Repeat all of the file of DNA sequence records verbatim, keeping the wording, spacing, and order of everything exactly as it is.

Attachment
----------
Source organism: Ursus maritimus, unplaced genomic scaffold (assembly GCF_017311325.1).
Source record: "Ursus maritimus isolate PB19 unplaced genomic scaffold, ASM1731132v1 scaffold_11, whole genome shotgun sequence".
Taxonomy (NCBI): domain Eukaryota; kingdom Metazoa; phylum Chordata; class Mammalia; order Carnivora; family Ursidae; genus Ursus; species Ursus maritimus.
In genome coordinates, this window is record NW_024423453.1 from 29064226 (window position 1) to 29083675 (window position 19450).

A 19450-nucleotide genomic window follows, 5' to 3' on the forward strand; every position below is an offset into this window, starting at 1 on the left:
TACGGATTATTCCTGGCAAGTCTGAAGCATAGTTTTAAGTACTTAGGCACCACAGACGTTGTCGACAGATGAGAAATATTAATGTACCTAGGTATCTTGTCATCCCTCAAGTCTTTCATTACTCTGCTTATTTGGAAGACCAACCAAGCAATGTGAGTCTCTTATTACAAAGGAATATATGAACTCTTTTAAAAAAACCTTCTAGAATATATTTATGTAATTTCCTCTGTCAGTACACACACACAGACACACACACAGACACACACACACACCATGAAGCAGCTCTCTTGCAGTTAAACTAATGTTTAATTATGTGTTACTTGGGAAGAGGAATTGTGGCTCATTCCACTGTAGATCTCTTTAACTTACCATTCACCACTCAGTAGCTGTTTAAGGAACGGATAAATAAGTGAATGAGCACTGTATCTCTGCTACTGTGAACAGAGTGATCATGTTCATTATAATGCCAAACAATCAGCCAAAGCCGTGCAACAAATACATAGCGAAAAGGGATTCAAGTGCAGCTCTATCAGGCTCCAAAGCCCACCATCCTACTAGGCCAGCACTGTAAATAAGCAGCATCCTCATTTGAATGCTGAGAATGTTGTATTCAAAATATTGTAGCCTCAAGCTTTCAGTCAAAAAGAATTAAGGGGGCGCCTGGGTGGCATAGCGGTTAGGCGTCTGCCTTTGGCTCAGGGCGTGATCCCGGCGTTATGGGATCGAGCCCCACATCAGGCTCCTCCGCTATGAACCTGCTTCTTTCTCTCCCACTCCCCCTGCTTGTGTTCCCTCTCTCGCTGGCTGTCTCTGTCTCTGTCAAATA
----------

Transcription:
Source organism: Ursus maritimus, unplaced genomic scaffold (assembly GCF_017311325.1).
Source record: "Ursus maritimus isolate PB19 unplaced genomic scaffold, ASM1731132v1 scaffold_11, whole genome shotgun sequence".
Taxonomy (NCBI): domain Eukaryota; kingdom Metazoa; phylum Chordata; class Mammalia; order Carnivora; family Ursidae; genus Ursus; species Ursus maritimus.
In genome coordinates, this window is record NW_024423453.1 from 29064226 (window position 1) to 29083675 (window position 19450).

A 19450-nucleotide genomic window follows, 5' to 3' on the forward strand; every position below is an offset into this window, starting at 1 on the left:
TACGGATTATTCCTGGCAAGTCTGAAGCATAGTTTTAAGTACTTAGGCACCACAGACGTTGTCGACAGATGAGAAATATTAATGTACCTAGGTATCTTGTCATCCCTCAAGTCTTTCATTACTCTGCTTATTTGGAAGACCAACCAAGCAATGTGAGTCTCTTATTACAAAGGAATATATGAACTCTTTTAAAAAAACCTTCTAGAATATATTTATGTAATTTCCTCTGTCAGTACACACACACAGACACACACACAGACACACACACACACCATGAAGCAGCTCTCTTGCAGTTAAACTAATGTTTAATTATGTGTTACTTGGGAAGAGGAATTGTGGCTCATTCCACTGTAGATCTCTTTAACTTACCATTCACCACTCAGTAGCTGTTTAAGGAACGGATAAATAAGTGAATGAGCACTGTATCTCTGCTACTGTGAACAGAGTGATCATGTTCATTATAATGCCAAACAATCAGCCAAAGCCGTGCAACAAATACATAGCGAAAAGGGATTCAAGTGCAGCTCTATCAGGCTCCAAAGCCCACCATCCTACTAGGCCAGCACTGTAAATAAGCAGCATCCTCATTTGAATGCTGAGAATGTTGTATTCAAAATATTGTAGCCTCAAGCTTTCAGTCAAAAAGAATTAAGGGGGCGCCTGGGTGGCATAGCGGTTAGGCGTCTGCCTTTGGCTCAGGGCGTGATCCCGGCGTTATGGGATCGAGCCCCACATCAGGCTCCTCCGCTATGAACCTGCTTCTTTCTCTCCCACTCCCCCTGCTTGTGTTCCCTCTCTCGCTGGCTGTCTCTGTCTCTGTCAAATA